The day the Internet died.

So, I’ve been having these tenacious images creep into my mind. They keep popping up.

I’m a medium, I don’t predict the future – generally. But here’s something that just keeps popping into my head:

I think that one day, the Internet will crash. It will disappear, and for a few moments, there will be no Internet. I think it could be caused by a simple bit of programming some young anarchist slipped into some widely distributed software, giving it a trigger-date of twenty or thirty years in the future: time enough for it to sneak into almost everything.

It causes everything to go blank all at once, all over the world. Anything ever connected to the Internet disappears.

Huge fallout. Some people live their lives through virtual online presences. They lose their status, they grieve terribly. Others celebrate: debt records are affected / erased too.

The New Internet is immediately reconstructed out of pieces of the Old Internet. Corporations race to be the first to set up the new structures – they all have to start from scratch. Like, Operating Systems start from scratch.

Floppy disks are suddenly high-value – anything with a USB plug is too new, and has been erased.

So much content has been lost forever – it defies description. The whole world shifts – people set up list and found boards, asking where to find people, handles, old blogs.

And then… People begin to discover that all is not lost. Some people find they can remotely access the Old Internet, using telepathic techniques. Where has the Old Internet gone? Psychics, mediums and intuitives spring up all over, again and again, it is proven they have access to the Old Internet as though there is an Old Google in their brain.

Some return to the New Internet and rebuild – others never need the Internet again.

This is not a prediction, just a very persistent scenario in my mind right now. Maybe it would make a good book.

Can you imagine? If the Internet disappeared tomorrow, how would you find me? My email address would not exist. The cell phone networks would be down. How long before new blog platforms and new search engines could bring us together again?

And all this, these conversations, would appear to vanish.

8 thoughts on “The day the Internet died.

  1. Love is all the matters, Love is all you need. If you/we are attached to the internet we would soon find out that it doesnt matter.
    Love is the one thing that stays with us eternally 🙂


  2. Most times that my father and I talk, we end up discussing post-technological scenarios. (What will happen when people have forgotten how to function without technology, or worse were never taught it?) Let’s face it, unless things change and we find enough reasonable alternatives, there *will* come a time when we will be unable to power much of anything. When that happens, the Internet as it currently exists dies, too. (Have you ever seen the television series “Jeremiah” with Luke Perry? It’s set in a dystopian future where most of the adults have died of a terrible disease, leaving the kids to try to struggle on. Imagine what geek children would do if technology disappeared — they’d try to rebuild it.)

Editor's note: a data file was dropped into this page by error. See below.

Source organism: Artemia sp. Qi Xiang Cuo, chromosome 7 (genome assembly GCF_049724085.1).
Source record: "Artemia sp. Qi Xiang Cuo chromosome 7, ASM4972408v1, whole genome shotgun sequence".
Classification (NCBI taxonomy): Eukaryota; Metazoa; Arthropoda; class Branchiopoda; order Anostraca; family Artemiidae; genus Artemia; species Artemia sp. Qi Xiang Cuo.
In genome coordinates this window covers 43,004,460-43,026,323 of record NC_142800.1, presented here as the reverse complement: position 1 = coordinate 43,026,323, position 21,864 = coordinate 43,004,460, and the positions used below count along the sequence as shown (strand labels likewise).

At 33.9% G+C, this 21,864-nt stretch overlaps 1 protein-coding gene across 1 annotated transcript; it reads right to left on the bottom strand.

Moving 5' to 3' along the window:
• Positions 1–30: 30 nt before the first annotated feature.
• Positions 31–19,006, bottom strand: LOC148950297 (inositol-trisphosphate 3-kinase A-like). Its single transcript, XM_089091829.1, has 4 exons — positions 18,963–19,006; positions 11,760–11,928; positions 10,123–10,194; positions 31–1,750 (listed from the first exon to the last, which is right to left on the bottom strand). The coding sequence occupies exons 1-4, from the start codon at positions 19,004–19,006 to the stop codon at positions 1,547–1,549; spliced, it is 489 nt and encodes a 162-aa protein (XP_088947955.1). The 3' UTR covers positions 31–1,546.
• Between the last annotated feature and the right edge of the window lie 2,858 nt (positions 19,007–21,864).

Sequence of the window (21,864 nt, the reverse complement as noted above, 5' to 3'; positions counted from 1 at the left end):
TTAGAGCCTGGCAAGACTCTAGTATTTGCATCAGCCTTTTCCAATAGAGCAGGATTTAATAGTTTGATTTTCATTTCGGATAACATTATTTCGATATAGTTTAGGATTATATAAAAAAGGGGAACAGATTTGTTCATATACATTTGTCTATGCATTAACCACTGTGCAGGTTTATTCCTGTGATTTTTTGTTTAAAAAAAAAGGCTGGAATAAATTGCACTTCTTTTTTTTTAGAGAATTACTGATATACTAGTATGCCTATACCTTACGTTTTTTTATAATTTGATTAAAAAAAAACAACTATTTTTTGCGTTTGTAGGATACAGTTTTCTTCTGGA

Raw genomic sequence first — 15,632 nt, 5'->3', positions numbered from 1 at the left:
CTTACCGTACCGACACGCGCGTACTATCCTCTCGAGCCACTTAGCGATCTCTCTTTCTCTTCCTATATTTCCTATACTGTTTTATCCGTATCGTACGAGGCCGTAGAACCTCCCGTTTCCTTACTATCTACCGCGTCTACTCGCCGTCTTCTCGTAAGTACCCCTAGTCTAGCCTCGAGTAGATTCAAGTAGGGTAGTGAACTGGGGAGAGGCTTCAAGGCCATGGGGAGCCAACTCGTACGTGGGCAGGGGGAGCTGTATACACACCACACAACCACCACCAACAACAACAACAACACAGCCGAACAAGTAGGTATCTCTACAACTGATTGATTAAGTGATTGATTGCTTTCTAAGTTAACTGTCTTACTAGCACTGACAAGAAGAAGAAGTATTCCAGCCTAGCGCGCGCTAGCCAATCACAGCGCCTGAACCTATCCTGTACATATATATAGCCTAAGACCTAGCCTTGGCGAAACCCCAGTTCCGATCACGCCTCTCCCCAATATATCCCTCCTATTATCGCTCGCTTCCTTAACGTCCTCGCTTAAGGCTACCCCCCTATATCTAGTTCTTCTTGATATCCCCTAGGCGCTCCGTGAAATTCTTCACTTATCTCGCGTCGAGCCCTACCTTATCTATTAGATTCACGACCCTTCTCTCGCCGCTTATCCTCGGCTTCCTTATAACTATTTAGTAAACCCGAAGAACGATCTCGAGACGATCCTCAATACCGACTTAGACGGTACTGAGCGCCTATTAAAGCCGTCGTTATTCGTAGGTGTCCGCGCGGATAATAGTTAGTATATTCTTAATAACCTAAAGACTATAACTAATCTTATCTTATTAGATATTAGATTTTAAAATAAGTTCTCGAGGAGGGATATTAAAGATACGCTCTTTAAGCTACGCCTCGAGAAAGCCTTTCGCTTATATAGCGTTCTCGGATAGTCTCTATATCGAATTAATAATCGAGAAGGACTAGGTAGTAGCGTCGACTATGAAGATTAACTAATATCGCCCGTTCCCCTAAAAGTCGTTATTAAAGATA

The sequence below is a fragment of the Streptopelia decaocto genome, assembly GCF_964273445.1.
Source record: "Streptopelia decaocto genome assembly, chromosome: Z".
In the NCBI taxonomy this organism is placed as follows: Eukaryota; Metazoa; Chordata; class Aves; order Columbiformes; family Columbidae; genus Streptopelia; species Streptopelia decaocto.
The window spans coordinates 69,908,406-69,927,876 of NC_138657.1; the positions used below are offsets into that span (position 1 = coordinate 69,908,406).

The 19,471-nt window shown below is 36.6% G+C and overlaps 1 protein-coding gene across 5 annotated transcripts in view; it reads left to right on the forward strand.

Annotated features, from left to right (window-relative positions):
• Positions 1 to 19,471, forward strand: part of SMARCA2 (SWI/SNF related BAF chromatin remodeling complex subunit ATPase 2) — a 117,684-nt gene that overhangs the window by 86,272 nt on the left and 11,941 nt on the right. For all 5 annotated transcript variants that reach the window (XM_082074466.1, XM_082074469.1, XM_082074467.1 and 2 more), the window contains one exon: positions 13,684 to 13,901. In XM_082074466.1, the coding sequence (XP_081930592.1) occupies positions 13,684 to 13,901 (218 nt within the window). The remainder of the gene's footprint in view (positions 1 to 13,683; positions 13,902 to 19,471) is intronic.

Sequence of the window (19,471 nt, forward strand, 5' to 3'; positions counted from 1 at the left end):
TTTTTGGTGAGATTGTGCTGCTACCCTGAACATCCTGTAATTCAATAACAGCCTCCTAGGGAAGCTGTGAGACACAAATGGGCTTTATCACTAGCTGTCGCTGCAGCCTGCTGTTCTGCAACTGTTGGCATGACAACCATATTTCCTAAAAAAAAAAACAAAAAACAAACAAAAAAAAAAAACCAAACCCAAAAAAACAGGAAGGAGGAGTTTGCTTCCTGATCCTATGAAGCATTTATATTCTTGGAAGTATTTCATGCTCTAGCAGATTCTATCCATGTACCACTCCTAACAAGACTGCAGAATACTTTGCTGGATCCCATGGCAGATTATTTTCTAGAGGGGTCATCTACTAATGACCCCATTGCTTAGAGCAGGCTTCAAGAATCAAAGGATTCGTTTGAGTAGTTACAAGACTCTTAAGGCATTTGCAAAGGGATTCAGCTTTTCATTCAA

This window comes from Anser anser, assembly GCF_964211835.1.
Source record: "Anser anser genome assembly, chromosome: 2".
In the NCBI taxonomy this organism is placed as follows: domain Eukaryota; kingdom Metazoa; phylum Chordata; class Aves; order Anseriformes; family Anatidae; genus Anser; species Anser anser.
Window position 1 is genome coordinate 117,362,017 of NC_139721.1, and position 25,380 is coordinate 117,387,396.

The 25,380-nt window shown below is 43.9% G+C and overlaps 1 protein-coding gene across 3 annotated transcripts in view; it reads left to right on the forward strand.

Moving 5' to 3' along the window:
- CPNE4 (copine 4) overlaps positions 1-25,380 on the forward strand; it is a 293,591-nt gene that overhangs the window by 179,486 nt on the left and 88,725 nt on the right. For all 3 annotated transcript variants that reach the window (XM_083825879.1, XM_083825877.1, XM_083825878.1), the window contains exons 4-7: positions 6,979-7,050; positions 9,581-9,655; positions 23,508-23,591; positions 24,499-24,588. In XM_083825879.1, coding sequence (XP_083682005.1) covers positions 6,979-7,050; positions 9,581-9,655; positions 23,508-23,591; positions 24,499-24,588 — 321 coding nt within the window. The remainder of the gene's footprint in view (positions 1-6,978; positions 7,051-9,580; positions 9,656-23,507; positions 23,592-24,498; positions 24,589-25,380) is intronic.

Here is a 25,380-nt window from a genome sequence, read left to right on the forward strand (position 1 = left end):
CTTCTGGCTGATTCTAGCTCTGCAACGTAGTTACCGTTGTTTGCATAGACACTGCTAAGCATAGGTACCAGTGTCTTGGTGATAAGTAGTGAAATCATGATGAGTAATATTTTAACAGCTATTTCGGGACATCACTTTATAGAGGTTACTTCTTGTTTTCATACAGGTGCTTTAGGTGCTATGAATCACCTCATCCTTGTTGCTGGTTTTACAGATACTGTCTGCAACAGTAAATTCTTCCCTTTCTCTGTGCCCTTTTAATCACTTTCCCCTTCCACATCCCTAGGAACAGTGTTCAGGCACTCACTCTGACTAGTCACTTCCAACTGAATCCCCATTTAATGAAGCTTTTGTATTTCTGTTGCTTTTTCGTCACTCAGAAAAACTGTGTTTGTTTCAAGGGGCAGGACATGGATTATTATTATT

Last May (after you’d started posting about Bob Marley), I had a dream in which I told a man who looked like a young Bill Gates that there were people out there with both a deep understanding of the metaphysical nature of the universe and a great affinity with technology and that he should go find them — actively go out there and search for them — because they were the future. It seemed important enough to me that I kept repeating the words every time I woke up briefly in order that I wouldn’t forget when I finally got up. Maybe these are the people who will become the architects of that new Internet.

    There was a time when I would have been horrified at the thought of all that content disappearing, all those social connections lost, but these days I think of everything, including the Internet, as a huge sand mandala.


  3. I laughed because I’ve heard this before and I immediately feel a sense of panic at the loss of technology. I laugh because I remember a time before the internet (and I’m not even THAT old) and we managed just fine even though things took much more time (I prefer looking up a Wiki page to going to the library to thumb through old encyclopedias). We’ll all be fine – we’ve done it before and we can do it again. It’ll just require a return to the old fashioned ways of interacting like meeting in person or talking on the telephone! 🙂

    Have you ever seen the British TV comedy show, the IT Crowd? One of the characters knows nothing about IT but runs the IT department. Her colleagues play a joke on her and give her a big red button and tell her that it’s the on/off switch for the internet – don’t press the button or it will all disappear! Maybe it’s not such a joke? 😉


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